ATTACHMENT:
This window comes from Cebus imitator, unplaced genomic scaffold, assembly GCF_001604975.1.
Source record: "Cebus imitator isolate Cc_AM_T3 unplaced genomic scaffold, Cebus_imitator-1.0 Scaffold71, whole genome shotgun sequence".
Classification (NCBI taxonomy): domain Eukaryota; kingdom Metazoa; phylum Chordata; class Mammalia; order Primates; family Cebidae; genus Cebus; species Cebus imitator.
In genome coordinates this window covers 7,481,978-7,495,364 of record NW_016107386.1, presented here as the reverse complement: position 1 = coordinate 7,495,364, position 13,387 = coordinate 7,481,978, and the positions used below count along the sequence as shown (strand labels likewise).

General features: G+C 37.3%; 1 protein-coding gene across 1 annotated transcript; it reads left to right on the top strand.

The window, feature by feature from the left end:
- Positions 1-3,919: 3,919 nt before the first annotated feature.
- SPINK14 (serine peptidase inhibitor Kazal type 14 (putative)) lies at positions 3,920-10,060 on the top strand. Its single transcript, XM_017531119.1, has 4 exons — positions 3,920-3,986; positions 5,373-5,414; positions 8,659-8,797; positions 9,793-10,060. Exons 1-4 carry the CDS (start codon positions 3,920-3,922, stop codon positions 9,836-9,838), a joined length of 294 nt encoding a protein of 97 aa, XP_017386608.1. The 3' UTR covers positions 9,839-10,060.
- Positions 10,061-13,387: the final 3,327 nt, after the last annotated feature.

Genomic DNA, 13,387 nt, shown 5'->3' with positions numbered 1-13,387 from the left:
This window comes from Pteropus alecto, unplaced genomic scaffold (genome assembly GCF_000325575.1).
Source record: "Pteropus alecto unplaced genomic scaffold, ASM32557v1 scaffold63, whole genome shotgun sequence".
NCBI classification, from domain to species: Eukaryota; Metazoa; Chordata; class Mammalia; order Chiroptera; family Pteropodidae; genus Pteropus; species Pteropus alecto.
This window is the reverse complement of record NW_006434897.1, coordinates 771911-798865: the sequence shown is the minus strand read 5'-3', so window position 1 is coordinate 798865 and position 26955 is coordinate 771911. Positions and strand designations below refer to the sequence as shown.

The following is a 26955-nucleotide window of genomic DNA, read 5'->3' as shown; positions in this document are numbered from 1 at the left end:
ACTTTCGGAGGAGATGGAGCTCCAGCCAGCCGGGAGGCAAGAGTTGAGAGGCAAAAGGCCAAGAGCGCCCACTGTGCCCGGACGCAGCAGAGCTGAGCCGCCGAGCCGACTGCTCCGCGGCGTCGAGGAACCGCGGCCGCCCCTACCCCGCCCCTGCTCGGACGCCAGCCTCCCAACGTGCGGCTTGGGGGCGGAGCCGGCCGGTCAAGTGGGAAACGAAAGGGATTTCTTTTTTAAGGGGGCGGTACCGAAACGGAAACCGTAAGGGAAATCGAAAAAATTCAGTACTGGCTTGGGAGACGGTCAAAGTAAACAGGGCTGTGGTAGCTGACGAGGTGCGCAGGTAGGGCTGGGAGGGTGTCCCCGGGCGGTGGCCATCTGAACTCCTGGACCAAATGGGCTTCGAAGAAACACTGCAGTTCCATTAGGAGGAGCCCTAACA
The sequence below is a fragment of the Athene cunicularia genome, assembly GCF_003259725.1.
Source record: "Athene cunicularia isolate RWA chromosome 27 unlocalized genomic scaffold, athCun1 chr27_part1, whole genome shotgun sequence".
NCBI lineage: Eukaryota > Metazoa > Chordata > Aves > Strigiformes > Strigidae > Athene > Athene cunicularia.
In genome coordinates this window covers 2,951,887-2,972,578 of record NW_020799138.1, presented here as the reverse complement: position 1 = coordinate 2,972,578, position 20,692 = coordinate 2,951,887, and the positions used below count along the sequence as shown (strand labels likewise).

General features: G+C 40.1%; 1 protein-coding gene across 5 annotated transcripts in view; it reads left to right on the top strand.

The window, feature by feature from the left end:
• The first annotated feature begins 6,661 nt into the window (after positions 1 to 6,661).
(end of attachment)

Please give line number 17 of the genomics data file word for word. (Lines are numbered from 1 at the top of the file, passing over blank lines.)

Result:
The sequence below is a fragment of the Athene cunicularia genome, assembly GCF_003259725.1.